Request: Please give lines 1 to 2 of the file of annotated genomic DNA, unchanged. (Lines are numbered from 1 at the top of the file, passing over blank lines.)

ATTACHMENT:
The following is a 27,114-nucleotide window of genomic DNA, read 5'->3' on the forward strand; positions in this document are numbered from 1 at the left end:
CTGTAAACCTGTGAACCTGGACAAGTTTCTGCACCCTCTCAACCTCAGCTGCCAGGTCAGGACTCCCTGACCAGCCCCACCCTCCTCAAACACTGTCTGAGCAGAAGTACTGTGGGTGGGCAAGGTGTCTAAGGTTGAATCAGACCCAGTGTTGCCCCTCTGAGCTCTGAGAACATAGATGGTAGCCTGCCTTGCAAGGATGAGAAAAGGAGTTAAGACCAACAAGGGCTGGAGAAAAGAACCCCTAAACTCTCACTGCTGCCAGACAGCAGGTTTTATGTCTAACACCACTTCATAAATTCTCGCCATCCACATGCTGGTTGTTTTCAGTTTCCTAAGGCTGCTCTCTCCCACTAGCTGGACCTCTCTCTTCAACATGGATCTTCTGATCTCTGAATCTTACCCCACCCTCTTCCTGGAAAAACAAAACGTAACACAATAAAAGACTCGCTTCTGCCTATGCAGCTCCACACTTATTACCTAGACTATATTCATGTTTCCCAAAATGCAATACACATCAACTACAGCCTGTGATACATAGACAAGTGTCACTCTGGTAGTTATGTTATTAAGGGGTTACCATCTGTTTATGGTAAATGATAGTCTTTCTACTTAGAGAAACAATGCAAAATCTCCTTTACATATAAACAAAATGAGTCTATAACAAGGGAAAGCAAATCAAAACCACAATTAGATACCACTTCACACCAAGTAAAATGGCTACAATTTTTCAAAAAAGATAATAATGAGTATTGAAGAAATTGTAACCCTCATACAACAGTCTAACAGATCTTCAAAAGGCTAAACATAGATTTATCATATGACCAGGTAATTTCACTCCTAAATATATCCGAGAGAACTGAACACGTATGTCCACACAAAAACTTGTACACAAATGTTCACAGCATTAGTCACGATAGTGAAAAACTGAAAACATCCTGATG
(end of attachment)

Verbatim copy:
The following is a 27,114-nucleotide window of genomic DNA, read 5'->3' on the forward strand; positions in this document are numbered from 1 at the left end:
CTGTAAACCTGTGAACCTGGACAAGTTTCTGCACCCTCTCAACCTCAGCTGCCAGGTCAGGACTCCCTGACCAGCCCCACCCTCCTCAAACACTGTCTGAGCAGAAGTACTGTGGGTGGGCAAGGTGTCTAAGGTTGAATCAGACCCAGTGTTGCCCCTCTGAGCTCTGAGAACATAGATGGTAGCCTGCCTTGCAAGGATGAGAAAAGGAGTTAAGACCAACAAGGGCTGGAGAAAAGAACCCCTAAACTCTCACTGCTGCCAGACAGCAGGTTTTATGTCTAACACCACTTCATAAATTCTCGCCATCCACATGCTGGTTGTTTTCAGTTTCCTAAGGCTGCTCTCTCCCACTAGCTGGACCTCTCTCTTCAACATGGATCTTCTGATCTCTGAATCTTACCCCACCCTCTTCCTGGAAAAACAAAACGTAACACAATAAAAGACTCGCTTCTGCCTATGCAGCTCCACACTTATTACCTAGACTATATTCATGTTTCCCAAAATGCAATACACATCAACTACAGCCTGTGATACATAGACAAGTGTCACTCTGGTAGTTATGTTATTAAGGGGTTACCATCTGTTTATGGTAAATGATAGTCTTTCTACTTAGAGAAACAATGCAAAATCTCCTTTACATATAAACAAAATGAGTCTATAACAAGGGAAAGCAAATCAAAACCACAATTAGATACCACTTCACACCAAGTAAAATGGCTACAATTTTTCAAAAAAGATAATAATGAGTATTGAAGAAATTGTAACCCTCATACAACAGTCTAACAGATCTTCAAAAGGCTAAACATAGATTTATCATATGACCAGGTAATTTCACTCCTAAATATATCCGAGAGAACTGAACACGTATGTCCACACAAAAACTTGTACACAAATGTTCACAGCATTAGTCACGATAGTGAAAAACTGAAAACATCCTGATG